Kinder Fashion Labels To Discover This Season


Mara Hoffman

Kinder fashion: what does it mean? It means recycled fabrics, it means Fairtrade, it means less chemicals and local production. It means safe workplaces and a living wage. It means longevity and sustainability. But what can we do as consumers? Alongside ditching plastic straws and avoiding beauty products with microbeads, the collective mindset of shoppers is changing, and now the fashion industry is reacting. While big names such as Kering and LVMH are putting sustainability plans into action, other brands are looking at kinder initiatives by donating profits to charities and looking closely at their supply chains: Ninety Percent was launched earlier this year with a manifesto that states they will donate 90 per cent of their distributable profits each year to charities chosen by their customers, ASOS’s Made in Kenya collection is produced in SOKO, an ethical and sustainable eco-factory providing jobs for locals in Kenya, meanwhile French cool-girl label Sézane is running the Demain project throughout 2018, a new T-shirt is released every month with proceeds going towards improving access to education for children around the world. You see, it’s cool to be kind. These directives are making us think twice about over-shopping – it’s not about quantity when it comes to your wardrobe, but quality. This season look to the brands that are both giving back and paving the way for a more sustainable future.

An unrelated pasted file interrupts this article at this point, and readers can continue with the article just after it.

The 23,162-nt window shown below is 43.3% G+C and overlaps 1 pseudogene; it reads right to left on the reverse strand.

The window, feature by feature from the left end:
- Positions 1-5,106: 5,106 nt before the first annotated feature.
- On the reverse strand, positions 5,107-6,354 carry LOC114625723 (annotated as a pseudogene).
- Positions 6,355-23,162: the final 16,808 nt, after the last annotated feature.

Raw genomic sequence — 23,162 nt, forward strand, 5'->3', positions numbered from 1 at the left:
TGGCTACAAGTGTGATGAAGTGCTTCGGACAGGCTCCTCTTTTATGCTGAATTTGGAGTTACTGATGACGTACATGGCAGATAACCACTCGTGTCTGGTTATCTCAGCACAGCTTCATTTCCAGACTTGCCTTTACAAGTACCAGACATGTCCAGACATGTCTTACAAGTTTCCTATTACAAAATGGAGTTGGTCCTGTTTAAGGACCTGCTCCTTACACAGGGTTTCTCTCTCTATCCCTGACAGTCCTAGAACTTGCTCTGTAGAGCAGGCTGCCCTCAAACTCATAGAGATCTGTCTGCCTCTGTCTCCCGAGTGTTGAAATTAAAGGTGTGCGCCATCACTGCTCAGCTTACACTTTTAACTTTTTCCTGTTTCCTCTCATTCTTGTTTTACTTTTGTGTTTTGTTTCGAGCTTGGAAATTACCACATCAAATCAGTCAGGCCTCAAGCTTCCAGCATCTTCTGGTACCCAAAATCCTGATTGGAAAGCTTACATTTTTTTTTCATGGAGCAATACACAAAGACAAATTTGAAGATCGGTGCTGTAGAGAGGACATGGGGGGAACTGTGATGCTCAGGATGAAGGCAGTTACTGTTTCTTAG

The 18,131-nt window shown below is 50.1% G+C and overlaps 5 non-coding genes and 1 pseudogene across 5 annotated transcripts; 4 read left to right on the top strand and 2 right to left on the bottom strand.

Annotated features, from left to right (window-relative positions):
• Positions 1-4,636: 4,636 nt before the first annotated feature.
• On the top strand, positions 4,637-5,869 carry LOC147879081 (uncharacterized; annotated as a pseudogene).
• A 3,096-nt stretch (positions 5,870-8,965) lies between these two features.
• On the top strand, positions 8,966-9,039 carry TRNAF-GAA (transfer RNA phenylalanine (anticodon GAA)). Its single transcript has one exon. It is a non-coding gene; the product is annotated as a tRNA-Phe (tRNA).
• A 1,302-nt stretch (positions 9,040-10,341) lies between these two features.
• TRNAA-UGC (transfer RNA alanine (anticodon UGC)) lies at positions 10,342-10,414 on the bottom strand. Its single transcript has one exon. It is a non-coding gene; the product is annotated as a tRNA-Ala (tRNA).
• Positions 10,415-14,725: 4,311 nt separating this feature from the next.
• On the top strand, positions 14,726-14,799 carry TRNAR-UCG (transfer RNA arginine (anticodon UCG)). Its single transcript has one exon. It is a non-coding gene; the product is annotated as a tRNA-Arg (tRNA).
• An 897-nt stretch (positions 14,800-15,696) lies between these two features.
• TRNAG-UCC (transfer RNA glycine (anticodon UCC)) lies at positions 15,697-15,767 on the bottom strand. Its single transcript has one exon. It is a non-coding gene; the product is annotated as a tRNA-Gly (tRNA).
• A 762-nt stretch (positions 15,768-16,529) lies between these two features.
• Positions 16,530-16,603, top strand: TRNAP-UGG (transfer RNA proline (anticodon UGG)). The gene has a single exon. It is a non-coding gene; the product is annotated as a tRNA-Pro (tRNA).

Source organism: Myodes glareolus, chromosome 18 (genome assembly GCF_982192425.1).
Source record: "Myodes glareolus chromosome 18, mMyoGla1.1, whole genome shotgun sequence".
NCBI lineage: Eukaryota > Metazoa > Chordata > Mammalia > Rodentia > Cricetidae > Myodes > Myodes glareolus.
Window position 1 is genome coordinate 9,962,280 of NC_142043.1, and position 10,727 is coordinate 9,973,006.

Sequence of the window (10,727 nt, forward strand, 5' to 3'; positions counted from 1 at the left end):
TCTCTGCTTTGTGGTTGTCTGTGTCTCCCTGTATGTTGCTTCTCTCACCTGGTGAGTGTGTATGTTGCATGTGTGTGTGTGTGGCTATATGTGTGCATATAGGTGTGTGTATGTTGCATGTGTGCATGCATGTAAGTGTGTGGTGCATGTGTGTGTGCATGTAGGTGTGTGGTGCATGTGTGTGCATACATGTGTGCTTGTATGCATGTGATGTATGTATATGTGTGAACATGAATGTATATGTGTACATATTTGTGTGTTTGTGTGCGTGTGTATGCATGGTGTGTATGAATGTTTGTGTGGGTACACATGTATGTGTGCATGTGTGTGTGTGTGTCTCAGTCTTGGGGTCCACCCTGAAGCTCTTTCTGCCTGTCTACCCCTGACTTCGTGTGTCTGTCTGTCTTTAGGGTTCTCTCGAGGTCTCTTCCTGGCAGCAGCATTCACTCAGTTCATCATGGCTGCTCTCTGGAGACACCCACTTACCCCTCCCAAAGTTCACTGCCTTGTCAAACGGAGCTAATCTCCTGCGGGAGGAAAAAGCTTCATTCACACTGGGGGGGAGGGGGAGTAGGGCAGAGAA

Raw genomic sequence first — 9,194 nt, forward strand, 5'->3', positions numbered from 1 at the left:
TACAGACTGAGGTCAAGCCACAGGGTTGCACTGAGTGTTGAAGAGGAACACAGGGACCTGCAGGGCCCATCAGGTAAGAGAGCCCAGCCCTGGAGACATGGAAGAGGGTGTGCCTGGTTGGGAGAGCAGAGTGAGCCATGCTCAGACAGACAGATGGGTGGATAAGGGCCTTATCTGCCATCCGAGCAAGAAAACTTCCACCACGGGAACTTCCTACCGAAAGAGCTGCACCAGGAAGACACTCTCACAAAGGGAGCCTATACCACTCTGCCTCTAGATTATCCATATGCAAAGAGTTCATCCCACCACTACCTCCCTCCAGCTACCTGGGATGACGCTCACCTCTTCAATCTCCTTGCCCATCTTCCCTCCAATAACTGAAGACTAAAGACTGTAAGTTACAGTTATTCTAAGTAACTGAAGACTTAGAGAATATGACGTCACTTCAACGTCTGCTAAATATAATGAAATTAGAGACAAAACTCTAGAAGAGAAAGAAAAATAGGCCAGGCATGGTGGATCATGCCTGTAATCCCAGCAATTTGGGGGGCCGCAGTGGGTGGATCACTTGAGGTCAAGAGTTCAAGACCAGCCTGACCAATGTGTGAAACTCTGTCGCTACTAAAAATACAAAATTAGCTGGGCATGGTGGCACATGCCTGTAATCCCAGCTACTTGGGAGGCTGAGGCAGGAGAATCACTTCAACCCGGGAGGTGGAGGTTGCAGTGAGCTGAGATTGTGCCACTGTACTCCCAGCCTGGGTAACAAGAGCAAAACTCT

Stone Katie corduroy jacket, €395 and Stone Simone corduroy trousers, €195; Olive green merino wool scarf, €130, at Fiadh Woven Design, Dingle, Co Kerry.

Swedish brand Filippa K is planning to be fully sustainable by 2030. In the meantime, it has a number of environmentally friendly initiatives including Filippa K Lease where customers can rent pieces for 20 per cent of the retail price at stores across Europe. Fiadh Durham creates handwoven wool scarves at her studio in Dingle, Co Kerry, inspired by nature and the landscapes around her.

Wood triple hoop earrings, €40; Camel Milano baby alpaca sweater, Carcel, €305; Khaki Mira organic cotton trousers, €119; Black Clusia leather boots, ATP Atelier, €440, at Olori, 131 Oliver Plunkett Street, Cork.

Carcel’s sweaters are handmade by prisoners in Peru. The brand was set up to provide new jobs, skills and opportunities for incarcerated women. ATP Atelier leather shoes and accessories are ethically produced in a remote village in Italy where expert makers use traditional techniques.

Cream cashmere sweater, Chinti and Parker, €345, at Gallery 9, Sallins Road, Naas. Denim midi skirt, €275; Yellow suede tote bag, Manu Atelier, €470;

UK label CHINTI AND PARKER will introduce recycled cashmere to their collections from next year to avoid waste and overproduction in the industry. Likewise, MIH Jeans aims to introduce post-consumer recycled denim to their collections by 2019. Their current Paradise collection, including the denim midi skirt (above) features their most sustainable denim yet.

Síomha Connolly

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